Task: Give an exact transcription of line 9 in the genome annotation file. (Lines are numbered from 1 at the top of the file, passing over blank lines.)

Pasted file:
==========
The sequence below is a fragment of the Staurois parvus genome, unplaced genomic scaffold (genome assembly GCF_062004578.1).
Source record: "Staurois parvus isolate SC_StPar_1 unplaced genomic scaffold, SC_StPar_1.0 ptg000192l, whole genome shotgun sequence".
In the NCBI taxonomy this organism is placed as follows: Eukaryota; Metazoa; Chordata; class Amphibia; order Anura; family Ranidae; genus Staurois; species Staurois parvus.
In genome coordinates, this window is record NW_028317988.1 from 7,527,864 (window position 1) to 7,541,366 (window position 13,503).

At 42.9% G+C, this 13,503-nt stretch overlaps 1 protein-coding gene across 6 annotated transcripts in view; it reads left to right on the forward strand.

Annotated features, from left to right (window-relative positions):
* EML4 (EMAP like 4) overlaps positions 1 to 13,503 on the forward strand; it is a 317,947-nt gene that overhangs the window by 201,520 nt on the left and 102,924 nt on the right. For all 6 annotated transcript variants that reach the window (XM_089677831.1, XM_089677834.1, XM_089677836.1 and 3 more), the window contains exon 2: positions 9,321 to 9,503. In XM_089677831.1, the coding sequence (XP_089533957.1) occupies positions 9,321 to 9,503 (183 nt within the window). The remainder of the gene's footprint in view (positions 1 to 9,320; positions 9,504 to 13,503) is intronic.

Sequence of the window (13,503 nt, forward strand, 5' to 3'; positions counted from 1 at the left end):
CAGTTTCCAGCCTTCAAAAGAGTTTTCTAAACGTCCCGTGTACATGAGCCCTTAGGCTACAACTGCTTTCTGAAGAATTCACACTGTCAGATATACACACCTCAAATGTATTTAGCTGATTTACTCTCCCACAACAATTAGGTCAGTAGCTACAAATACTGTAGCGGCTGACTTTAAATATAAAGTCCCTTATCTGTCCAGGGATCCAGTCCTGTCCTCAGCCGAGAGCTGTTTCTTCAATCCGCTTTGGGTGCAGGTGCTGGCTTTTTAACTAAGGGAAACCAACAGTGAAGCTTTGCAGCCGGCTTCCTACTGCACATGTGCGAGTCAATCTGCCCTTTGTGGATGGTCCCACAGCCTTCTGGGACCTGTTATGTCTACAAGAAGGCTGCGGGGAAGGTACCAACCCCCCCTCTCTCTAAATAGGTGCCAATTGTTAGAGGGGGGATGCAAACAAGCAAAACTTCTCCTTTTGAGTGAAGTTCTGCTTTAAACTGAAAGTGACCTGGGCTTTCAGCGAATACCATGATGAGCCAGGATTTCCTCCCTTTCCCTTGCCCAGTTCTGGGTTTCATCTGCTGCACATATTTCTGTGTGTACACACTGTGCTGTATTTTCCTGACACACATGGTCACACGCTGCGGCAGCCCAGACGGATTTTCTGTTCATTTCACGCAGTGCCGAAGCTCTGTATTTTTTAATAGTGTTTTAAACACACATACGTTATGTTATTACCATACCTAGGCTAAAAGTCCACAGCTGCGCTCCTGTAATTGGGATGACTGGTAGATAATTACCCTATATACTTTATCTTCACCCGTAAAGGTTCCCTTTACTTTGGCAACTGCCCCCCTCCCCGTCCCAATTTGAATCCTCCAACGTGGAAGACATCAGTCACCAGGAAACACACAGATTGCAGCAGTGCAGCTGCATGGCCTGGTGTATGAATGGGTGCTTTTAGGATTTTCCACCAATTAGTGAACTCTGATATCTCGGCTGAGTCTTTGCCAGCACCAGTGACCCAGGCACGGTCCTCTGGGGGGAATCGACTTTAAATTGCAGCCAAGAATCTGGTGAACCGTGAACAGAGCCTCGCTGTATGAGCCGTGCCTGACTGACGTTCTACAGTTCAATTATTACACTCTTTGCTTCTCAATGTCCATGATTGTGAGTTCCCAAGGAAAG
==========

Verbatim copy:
CAGTTTCCAGCCTTCAAAAGAGTTTTCTAAACGTCCCGTGTACATGAGCCCTTAGGCTACAACTGCTTTCTGAAGAATTCACACTGTCAGATATACACACCTCAAATGTATTTAGCTGATTTACTCTCCCACAACAATTAGGTCAGTAGCTACAAATACTGTAGCGGCTGACTTTAAATATAAAGTCCCTTATCTGTCCAGGGATCCAGTCCTGTCCTCAGCCGAGAGCTGTTTCTTCAATCCGCTTTGGGTGCAGGTGCTGGCTTTTTAACTAAGGGAAACCAACAGTGAAGCTTTGCAGCCGGCTTCCTACTGCACATGTGCGAGTCAATCTGCCCTTTGTGGATGGTCCCACAGCCTTCTGGGACCTGTTATGTCTACAAGAAGGCTGCGGGGAAGGTACCAACCCCCCCTCTCTCTAAATAGGTGCCAATTGTTAGAGGGGGGATGCAAACAAGCAAAACTTCTCCTTTTGAGTGAAGTTCTGCTTTAAACTGAAAGTGACCTGGGCTTTCAGCGAATACCATGATGAGCCAGGATTTCCTCCCTTTCCCTTGCCCAGTTCTGGGTTTCATCTGCTGCACATATTTCTGTGTGTACACACTGTGCTGTATTTTCCTGACACACATGGTCACACGCTGCGGCAGCCCAGACGGATTTTCTGTTCATTTCACGCAGTGCCGAAGCTCTGTATTTTTTAATAGTGTTTTAAACACACATACGTTATGTTATTACCATACCTAGGCTAAAAGTCCACAGCTGCGCTCCTGTAATTGGGATGACTGGTAGATAATTACCCTATATACTTTATCTTCACCCGTAAAGGTTCCCTTTACTTTGGCAACTGCCCCCCTCCCCGTCCCAATTTGAATCCTCCAACGTGGAAGACATCAGTCACCAGGAAACACACAGATTGCAGCAGTGCAGCTGCATGGCCTGGTGTATGAATGGGTGCTTTTAGGATTTTCCACCAATTAGTGAACTCTGATATCTCGGCTGAGTCTTTGCCAGCACCAGTGACCCAGGCACGGTCCTCTGGGGGGAATCGACTTTAAATTGCAGCCAAGAATCTGGTGAACCGTGAACAGAGCCTCGCTGTATGAGCCGTGCCTGACTGACGTTCTACAGTTCAATTATTACACTCTTTGCTTCTCAATGTCCATGATTGTGAGTTCCCAAGGAAAG